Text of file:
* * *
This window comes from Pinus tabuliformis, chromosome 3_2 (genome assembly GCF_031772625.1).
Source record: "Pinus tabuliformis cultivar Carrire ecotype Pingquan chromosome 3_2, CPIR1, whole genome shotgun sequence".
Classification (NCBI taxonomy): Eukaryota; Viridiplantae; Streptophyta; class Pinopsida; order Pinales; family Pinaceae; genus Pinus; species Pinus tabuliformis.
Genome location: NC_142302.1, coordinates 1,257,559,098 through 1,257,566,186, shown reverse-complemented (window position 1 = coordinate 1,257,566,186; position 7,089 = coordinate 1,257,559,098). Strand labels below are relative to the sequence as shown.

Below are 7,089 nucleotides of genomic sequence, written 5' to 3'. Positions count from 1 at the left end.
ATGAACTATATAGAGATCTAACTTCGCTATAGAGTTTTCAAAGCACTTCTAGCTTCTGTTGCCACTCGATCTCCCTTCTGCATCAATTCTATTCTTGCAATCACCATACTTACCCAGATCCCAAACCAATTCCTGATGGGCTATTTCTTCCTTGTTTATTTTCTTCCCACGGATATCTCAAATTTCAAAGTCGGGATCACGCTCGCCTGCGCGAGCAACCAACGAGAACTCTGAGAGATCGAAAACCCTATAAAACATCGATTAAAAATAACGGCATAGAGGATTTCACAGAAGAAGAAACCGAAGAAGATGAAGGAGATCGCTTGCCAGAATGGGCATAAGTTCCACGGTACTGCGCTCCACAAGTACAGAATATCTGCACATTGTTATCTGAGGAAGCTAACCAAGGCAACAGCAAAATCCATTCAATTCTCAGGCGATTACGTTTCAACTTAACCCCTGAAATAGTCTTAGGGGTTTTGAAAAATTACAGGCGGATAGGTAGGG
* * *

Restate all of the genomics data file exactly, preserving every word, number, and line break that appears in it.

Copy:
This window comes from Pinus tabuliformis, chromosome 3_2 (genome assembly GCF_031772625.1).
Source record: "Pinus tabuliformis cultivar Carrire ecotype Pingquan chromosome 3_2, CPIR1, whole genome shotgun sequence".
Classification (NCBI taxonomy): Eukaryota; Viridiplantae; Streptophyta; class Pinopsida; order Pinales; family Pinaceae; genus Pinus; species Pinus tabuliformis.
Genome location: NC_142302.1, coordinates 1,257,559,098 through 1,257,566,186, shown reverse-complemented (window position 1 = coordinate 1,257,566,186; position 7,089 = coordinate 1,257,559,098). Strand labels below are relative to the sequence as shown.

Below are 7,089 nucleotides of genomic sequence, written 5' to 3'. Positions count from 1 at the left end.
ATGAACTATATAGAGATCTAACTTCGCTATAGAGTTTTCAAAGCACTTCTAGCTTCTGTTGCCACTCGATCTCCCTTCTGCATCAATTCTATTCTTGCAATCACCATACTTACCCAGATCCCAAACCAATTCCTGATGGGCTATTTCTTCCTTGTTTATTTTCTTCCCACGGATATCTCAAATTTCAAAGTCGGGATCACGCTCGCCTGCGCGAGCAACCAACGAGAACTCTGAGAGATCGAAAACCCTATAAAACATCGATTAAAAATAACGGCATAGAGGATTTCACAGAAGAAGAAACCGAAGAAGATGAAGGAGATCGCTTGCCAGAATGGGCATAAGTTCCACGGTACTGCGCTCCACAAGTACAGAATATCTGCACATTGTTATCTGAGGAAGCTAACCAAGGCAACAGCAAAATCCATTCAATTCTCAGGCGATTACGTTTCAACTTAACCCCTGAAATAGTCTTAGGGGTTTTGAAAAATTACAGGCGGATAGGTAGGG